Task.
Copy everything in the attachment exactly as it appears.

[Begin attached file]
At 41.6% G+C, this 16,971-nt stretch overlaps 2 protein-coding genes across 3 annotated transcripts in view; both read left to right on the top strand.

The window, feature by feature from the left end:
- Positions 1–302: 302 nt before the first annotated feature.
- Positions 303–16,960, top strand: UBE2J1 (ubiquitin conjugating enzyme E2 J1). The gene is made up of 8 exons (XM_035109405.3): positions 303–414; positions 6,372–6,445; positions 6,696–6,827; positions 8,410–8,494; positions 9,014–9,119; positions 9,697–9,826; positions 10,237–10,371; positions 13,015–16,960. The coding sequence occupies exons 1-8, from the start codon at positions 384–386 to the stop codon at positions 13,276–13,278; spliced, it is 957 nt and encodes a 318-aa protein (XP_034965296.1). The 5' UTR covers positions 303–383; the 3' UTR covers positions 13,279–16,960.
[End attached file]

At 41.6% G+C, this 16,971-nt stretch overlaps 2 protein-coding genes across 3 annotated transcripts in view; both read left to right on the top strand.

The window, feature by feature from the left end:
- Positions 1–302: 302 nt before the first annotated feature.
- Positions 303–16,960, top strand: UBE2J1 (ubiquitin conjugating enzyme E2 J1). The gene is made up of 8 exons (XM_035109405.3): positions 303–414; positions 6,372–6,445; positions 6,696–6,827; positions 8,410–8,494; positions 9,014–9,119; positions 9,697–9,826; positions 10,237–10,371; positions 13,015–16,960. The coding sequence occupies exons 1-8, from the start codon at positions 384–386 to the stop codon at positions 13,276–13,278; spliced, it is 957 nt and encodes a 318-aa protein (XP_034965296.1). The 5' UTR covers positions 303–383; the 3' UTR covers positions 13,279–16,960.